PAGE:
The European Commission is thinking about passing laws to force companies to hire specific quotas of women on their boards, saying that businesses have failed to make sufficient progress in gender equality over the past year.
Viviane Reding, the European Union's justice commissioner, says that at the current rate it would take more than 40 years for women to hold 40 per cent of board positions in Europe's publicly-traded companies.
"Quality comes only through learning and experience. Even when they have the know-how to be on the board they have never been given the opportunity because of an environment where women are considered not competent enough to take decisions … this has been the perception."
- Ranjana Kumari, a women's rights activist
On Monday, Reding promised to generate initiatives, including possible legislation, aimed at redressing the gender imbalance, saying: "I am not a great fan of quotas. However, I like the results they bring. I believe it is high time that Europe breaks the glass ceiling that continues to bar female talent from getting to the top in Europe's listed companies. I will work closely with the European Parliament and all member states to bring about change."
In the West or the developed world, about 30 per cent of senior positions are held by women.
This is almost double the figure in Asia, where women hold only 13 per cent of the top jobs.
But does this mean quotas actually work?
In countries that have already introduced quotas, 30 to 40 per cent of senior positions are filled by women.
"I don't think quotas are a good idea. I believe there should be quality not quantity. I very much believe in the empowerment of women but the problem is if you have a majority on the board and they become a silent majority that could be the worst thing that ever happens to women."
- Jo Sawicki, the CEO of Ceres
In Belgium and Italy, for example, 33 per cent of top jobs are held by women; it is 32 per cent in Spain; while in France almost 40 per cent of senior positions are allocated to women.
By comparison, countries that do not have quotas swing between the ends of the spectrum.
Houzan Mahmoud, a women's rights activist and blogger, says: "Having elitist women and women in high, decision-making positions doesn't necessarily mean that they can represent grassroots women. Having only 25 per cent of seats in parliament [in Iraq] doesn't mean that [the situation of] millions of women who have been suffering because of war, widowed, trafficked out of the country, who had to enter prostitution to provide a meal for their children because of poverty, inequality, lack of jobs and security, will change."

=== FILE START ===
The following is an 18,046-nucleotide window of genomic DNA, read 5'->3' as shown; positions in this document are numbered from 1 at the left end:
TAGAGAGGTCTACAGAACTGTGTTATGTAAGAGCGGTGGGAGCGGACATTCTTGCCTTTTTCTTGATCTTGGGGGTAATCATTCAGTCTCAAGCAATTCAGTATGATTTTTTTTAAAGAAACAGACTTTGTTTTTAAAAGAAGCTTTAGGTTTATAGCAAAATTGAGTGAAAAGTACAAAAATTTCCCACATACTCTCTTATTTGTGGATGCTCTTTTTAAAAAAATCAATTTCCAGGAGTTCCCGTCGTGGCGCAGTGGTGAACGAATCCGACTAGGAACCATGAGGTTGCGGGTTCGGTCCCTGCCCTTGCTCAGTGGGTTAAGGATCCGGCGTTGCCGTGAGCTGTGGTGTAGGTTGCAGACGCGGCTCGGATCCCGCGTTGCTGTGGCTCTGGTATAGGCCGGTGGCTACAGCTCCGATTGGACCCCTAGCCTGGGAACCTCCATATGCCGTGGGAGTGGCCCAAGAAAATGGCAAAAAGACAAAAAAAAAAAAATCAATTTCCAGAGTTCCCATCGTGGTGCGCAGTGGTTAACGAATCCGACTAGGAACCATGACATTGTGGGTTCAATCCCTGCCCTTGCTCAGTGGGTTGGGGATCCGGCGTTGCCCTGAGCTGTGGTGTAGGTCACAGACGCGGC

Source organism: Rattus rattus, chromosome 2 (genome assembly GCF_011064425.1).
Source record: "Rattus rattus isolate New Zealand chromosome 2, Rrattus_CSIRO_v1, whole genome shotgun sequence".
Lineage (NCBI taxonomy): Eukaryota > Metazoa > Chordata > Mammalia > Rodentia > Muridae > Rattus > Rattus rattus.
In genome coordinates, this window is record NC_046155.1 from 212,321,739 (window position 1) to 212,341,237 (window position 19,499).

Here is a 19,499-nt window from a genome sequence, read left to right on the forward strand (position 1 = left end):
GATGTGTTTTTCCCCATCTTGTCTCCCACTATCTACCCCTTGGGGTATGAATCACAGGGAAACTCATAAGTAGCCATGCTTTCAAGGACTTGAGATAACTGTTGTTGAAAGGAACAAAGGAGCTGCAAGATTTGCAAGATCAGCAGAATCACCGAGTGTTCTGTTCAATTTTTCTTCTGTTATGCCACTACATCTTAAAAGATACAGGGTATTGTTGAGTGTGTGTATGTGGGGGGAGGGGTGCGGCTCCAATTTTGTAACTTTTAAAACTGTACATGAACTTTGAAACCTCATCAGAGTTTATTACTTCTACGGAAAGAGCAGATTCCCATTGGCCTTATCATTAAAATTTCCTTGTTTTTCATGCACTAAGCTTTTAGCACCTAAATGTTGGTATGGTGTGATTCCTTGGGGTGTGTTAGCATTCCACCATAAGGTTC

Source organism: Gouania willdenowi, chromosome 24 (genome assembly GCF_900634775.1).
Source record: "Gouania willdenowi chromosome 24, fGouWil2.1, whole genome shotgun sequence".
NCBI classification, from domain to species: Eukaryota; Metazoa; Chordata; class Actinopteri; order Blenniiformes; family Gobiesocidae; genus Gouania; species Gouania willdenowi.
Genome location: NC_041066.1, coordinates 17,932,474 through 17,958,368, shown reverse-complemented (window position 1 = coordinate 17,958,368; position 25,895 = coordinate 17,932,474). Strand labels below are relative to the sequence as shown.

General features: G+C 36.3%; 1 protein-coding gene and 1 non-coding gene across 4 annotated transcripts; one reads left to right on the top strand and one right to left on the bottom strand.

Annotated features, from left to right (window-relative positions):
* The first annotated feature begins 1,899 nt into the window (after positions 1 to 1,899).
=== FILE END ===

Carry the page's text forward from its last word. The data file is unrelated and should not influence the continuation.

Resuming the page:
Given the overall scenario, are quotas the best way to help women make it up the career ladder?
Joining Inside Story with presenter Sami Zeidan to discuss this are: Jo Sawicki, a non-executive director at French biotech company Isocell and the CEO of Ceres, which conducts training for board members; Ranjana Kumari, the director of the Centre for Social Research and a women's rights activist; Patricia Rochford, the director of consulting company Rochford International and an executive search consultant; and Houzan Mahmoud, a women's rights activist and blogger.
"I hear a lot of women say that they make a contribution but because they speak a slightly different language they are not heard at first. You need to have a chairman or the senior independent director who is prepared to mentor women when they first come on board to make sure that when they do speak, they are listened to, that they are treated with respect and as an equal."
Patricia Rochford, an executive search consultant
|The quota debate:
Supporters say the policy does not discriminate against men but compensates for existing barriers against women. They argue that once some women are appointed they become role models to other women, and that it is the most effective way of achieving gender balance in the workplace.
Critics however say the policy only serves as a handicap and works against equal opportunity for all by giving preference to women. It may also end up excluding people who are best qualified for a role. Some argue that women appointed through quotas are less respected and do not have as much clout.